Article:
Easynews lives up to its name by being one of the most accessible ways to access Usenet. As soon as you sign up, you can search Usenet and download files through the website interface. Go to the website interface, search for a file, and it’s available for immediate download. This is a lot easier than installing and setting up Usenet client software.
Instead of downloading files directly, you have the option to get an NZB file that can be imported into your Usenet client software. Using this method, with the unlimited transfer add-on or the Big Gig plan, you can download an unlimited amount of content each month.
When downloading a Linux ISO through the web interface, we got an average speed of 3MB/s. Downloading through NNPT using open-source Usenet client SABnzbd, we averaged 10MB/s, which meant that the connection to Easynews was using 100% of the bandwidth we had Cavailable.
We can be sure, then, that Easynews is able to deliver speeds of at least 10MB/s, which is pretty fast, as long as you use NNTP to download. If you have a faster internet connection, you will be able to get even more speed. It’s notable, though, that you’ll need to use a Usenet client to get full speeds, as downloading directly through Easynews’ browser interface is certainly slower.
Easynews has a bare-bones support section on its website. It doesn’t include screenshots or in-depth guides on how to work with Usenet, but there are some useful articles on troubleshooting certain networking errors you might come across when using the service.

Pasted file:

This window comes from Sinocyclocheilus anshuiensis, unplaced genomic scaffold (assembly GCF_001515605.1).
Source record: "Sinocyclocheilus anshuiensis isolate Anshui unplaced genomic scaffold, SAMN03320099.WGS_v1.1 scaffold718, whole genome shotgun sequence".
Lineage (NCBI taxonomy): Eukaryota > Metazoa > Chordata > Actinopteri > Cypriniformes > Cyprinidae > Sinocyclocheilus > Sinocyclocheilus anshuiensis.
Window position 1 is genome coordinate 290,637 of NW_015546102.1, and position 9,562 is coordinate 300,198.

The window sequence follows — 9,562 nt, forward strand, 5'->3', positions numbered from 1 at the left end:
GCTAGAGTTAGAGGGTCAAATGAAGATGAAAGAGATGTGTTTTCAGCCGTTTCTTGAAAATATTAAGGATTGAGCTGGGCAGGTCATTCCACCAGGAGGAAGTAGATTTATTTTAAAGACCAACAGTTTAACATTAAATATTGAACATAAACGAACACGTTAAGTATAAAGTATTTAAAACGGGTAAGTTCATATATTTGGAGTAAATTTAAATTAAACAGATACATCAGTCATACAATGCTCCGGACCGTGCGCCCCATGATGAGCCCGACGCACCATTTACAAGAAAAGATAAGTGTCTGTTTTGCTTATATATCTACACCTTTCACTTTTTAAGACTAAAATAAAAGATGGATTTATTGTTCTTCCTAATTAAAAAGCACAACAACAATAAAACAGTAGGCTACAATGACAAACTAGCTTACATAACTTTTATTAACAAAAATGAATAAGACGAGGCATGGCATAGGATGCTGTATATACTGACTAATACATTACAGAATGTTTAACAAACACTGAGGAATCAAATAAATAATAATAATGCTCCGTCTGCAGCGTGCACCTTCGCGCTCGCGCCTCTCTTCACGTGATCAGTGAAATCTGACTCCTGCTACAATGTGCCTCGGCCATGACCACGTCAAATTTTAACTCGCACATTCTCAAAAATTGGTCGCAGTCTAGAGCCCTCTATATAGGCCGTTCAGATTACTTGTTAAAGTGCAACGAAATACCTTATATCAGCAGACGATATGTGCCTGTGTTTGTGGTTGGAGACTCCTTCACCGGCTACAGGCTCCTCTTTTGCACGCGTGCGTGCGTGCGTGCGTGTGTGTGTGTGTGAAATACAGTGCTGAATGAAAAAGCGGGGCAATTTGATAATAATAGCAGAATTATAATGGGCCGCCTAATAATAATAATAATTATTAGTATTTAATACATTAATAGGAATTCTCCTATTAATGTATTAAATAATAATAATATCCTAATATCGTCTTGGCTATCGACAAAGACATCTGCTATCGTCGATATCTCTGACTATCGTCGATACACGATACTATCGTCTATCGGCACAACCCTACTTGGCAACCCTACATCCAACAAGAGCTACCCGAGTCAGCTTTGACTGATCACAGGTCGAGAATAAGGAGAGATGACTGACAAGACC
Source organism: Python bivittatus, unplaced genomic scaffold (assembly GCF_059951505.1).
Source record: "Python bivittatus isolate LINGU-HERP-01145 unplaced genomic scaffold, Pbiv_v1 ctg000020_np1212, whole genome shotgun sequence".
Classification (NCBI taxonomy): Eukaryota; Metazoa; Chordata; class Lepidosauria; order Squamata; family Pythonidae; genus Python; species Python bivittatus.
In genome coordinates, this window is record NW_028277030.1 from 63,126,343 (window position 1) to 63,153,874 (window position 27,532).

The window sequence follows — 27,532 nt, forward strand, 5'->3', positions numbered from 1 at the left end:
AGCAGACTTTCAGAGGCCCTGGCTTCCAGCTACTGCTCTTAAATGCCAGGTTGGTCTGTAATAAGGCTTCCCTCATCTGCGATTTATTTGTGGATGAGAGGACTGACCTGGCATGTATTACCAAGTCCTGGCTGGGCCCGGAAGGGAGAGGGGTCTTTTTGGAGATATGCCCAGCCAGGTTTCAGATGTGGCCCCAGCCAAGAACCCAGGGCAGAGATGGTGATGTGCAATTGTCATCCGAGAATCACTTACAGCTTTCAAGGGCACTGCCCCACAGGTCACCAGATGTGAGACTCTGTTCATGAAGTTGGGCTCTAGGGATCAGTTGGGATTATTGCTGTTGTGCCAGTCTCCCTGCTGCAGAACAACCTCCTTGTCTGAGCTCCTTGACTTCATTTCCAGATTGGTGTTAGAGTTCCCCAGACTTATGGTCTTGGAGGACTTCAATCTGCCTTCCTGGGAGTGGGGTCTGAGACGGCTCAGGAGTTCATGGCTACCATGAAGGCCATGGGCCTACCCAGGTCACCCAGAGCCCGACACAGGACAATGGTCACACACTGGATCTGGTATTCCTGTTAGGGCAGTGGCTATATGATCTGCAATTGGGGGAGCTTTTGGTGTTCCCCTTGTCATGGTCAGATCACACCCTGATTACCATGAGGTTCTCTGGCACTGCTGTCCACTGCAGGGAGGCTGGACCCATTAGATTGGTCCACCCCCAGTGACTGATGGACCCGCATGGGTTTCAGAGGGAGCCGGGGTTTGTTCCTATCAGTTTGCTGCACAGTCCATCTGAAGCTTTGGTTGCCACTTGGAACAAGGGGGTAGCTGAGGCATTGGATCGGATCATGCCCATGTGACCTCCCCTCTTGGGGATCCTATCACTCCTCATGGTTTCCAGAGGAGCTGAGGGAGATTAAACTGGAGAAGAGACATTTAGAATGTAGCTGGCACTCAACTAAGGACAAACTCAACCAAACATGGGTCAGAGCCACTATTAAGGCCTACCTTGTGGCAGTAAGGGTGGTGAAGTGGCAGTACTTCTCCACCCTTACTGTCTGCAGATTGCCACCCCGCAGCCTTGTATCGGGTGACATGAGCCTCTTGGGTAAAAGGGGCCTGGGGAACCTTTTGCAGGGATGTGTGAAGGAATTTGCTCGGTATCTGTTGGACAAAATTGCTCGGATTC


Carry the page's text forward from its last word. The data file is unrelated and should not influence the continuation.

Directly contacting support can be done through an email ticketing system. Don’t expect a quick reply, though—it takes up to five working days to get a response. By that time, you may have already been able to fix your issue by researching solutions online.
Easynews has SSL support on all plans. But for even better security, you can use PrivadoVPN, free with the Big Gig plan and just $2.99 with cheaper plans. This will keep your online activities completely private from your ISP or anyone else monitoring your internet activities.
Though you could use any of the best VPNs to perform the same function, PrivadoVPN is a solid option, with 321 servers in 46 countries, a failsafe kill switch, and a simple, unassuming interface. This sports a zero-log service and comes with apps for Windows, Android, macOS, iOS, Fire TV Stick, and Android TV.
Alternatives to Easynews
Easynews’ standout feature is its useful browser-based interface, but if that doesn’t interest you, then you can get a much cheaper service from UsenetServer. As UsenetServer operates on the same Usenet backbone as Easynews, the speed and file availability are comparable, too.
Tweaknews is another good option that’s fast and has excellent file retention. You might want to choose Tweaknews over Easynews if you prefer to pay only for the data you use, as block subscription pricing is available.
Easynews: Final verdict
Easynews initially looks like a hard sell because of its relatively high pricing, but its excellent browser-based interface will appeal to inexperienced Usenet users who haven’t got to grips with Usenet indexers or Usenet clients like SABnzbd and NZBGet.
Throw in its fast download speeds via NNTP, 5,205+ days binary retention rate, and optional unlimited data transfer, and Easynews is a compelling choice for new users.
Further reading on Usenet
Learn how to download from Usenet, if you're interested in downloading files from the platform. It's also worth learning about Google Groups, another modern method for accessing Usenet; and take a look at our other reviews of top Usenet providers, including Eweka, EasyNews, UsenetServer, and Giganews.